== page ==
I particularly loved writing Her Secret Prince, because it is connected to my first Tule novella. The heroine Dee was Alexia’s best friend in The Playboy – fun, a little outrageous, and bold to a fault. She was happy to march through the sidelines of that story, cheering on her friend while having her own summer fling down under.
Dee seemed capable of anything. In reality, she was hiding her vulnerability: that her flings never became anything more and she had no idea why. Why didn’t men want to make it last? What was wrong with her? By the time she returned to Los Angeles at the end, Dee’s heart had begun to wilt.
Now she’s on her guard. Not rushing into sex, not risking her happiness on men who’ll only leave her. At the beginning of Her Secret Prince, her first love Jed turns up – ten years after his disappearance. His presence threatens her newfound singledom and the very depths of her heart. She’s confused, torn, and overwhelmed. She loves him still, but can’t trust that he’ll stay.
I wanted to capture Dee’s mood properly here. It was difficult – because she was so vivacious in The Playboy, it was hard to imagine her feeling uncertain about anything! But there had to be a depth to her beyond bold statements, and I was determined to find it.
So I used music to help. I had a big playlist, influencing the mood of my writing to tap into her emotions. These were some of my favorites:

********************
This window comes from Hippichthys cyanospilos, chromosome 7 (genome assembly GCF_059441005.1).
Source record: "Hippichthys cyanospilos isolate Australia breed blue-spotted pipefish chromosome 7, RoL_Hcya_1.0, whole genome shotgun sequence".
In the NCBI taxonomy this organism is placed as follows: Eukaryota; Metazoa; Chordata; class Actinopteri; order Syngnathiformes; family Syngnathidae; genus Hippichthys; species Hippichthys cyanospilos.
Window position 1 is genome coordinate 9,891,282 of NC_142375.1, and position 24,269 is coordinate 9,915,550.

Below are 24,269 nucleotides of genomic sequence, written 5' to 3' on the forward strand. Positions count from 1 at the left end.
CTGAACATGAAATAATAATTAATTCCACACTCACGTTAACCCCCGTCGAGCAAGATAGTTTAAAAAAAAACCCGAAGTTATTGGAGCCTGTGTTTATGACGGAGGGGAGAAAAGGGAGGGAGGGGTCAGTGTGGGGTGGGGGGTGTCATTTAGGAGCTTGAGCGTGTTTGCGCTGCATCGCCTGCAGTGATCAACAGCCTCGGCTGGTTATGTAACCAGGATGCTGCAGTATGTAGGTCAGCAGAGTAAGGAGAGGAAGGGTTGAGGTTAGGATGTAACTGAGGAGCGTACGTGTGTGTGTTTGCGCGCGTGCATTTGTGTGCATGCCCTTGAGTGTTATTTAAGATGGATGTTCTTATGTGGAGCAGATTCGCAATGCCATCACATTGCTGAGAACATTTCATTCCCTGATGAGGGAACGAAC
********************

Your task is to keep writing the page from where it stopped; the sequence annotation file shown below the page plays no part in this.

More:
Music can be so persuasive. I’d love to know if there are any songs that make you feel a certain way – doesn’t have to be melancholic!
Madeline has always lived in Melbourne. She is emotionally allergic to spontaneity, and yet doesn’t mind the weather that drags her into rain when she’s planned for sunshine. She likes to call this her wild side.
She’s a Virgo, vegetarian, and once had a romantic suspense-style dream in which the hero was a shredded lettuce sandwich and the villain was a cherry tomato. The tomato got away. She took the dream as a sign that she’d better stick to writing contemporary romance.
Her stories have spunky heroines, strong heroes, and as much dialogue as she can cram in. As for why she writes romance, she’s in a long-term relationship with the genre and writing such stories makes it happy.